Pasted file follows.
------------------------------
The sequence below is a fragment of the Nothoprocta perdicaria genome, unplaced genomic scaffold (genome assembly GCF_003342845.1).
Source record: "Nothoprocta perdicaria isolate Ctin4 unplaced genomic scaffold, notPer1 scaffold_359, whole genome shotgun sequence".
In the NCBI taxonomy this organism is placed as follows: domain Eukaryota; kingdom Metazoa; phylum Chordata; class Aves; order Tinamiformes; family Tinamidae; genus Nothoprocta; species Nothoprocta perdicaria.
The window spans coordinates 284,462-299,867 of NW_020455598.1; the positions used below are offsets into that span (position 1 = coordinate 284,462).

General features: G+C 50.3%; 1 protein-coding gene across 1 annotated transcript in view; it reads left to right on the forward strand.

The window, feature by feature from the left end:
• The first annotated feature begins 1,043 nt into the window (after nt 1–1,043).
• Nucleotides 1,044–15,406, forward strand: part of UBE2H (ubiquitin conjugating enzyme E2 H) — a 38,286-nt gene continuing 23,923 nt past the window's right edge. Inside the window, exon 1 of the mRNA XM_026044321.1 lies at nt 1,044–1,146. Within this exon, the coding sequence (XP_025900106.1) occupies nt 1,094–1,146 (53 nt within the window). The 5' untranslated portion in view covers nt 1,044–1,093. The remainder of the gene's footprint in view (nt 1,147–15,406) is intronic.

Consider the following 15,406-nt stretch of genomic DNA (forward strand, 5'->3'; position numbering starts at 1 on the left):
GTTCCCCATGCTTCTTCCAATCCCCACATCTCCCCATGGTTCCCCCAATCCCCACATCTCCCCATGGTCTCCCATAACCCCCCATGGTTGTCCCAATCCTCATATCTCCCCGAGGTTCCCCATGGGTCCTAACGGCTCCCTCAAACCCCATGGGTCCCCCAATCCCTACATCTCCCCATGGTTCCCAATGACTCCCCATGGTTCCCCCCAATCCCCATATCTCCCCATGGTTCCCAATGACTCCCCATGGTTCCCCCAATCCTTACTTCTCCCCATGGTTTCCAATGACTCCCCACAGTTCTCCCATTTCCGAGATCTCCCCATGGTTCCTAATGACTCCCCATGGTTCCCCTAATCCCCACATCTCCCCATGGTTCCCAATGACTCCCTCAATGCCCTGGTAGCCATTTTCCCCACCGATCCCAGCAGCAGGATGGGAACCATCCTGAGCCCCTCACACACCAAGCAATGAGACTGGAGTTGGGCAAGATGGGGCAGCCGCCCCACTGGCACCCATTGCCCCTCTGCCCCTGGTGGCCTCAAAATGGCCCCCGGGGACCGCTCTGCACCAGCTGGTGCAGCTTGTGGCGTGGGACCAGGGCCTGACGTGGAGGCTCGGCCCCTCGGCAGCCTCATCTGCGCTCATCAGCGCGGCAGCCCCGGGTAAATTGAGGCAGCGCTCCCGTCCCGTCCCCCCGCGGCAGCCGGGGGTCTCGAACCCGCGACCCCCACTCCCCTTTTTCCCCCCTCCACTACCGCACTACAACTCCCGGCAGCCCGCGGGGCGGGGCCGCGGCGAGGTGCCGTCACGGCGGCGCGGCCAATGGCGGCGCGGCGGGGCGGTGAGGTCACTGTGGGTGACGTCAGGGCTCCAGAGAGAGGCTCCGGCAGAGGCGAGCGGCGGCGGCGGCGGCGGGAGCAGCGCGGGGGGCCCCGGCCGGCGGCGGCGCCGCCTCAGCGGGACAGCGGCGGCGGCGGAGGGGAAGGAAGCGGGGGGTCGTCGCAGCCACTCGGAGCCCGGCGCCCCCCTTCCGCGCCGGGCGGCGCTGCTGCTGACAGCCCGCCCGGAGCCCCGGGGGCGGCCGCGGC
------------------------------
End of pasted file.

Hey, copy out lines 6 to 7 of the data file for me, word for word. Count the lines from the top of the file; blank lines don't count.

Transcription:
The window, feature by feature from the left end:
• The first annotated feature begins 1,043 nt into the window (after nt 1–1,043).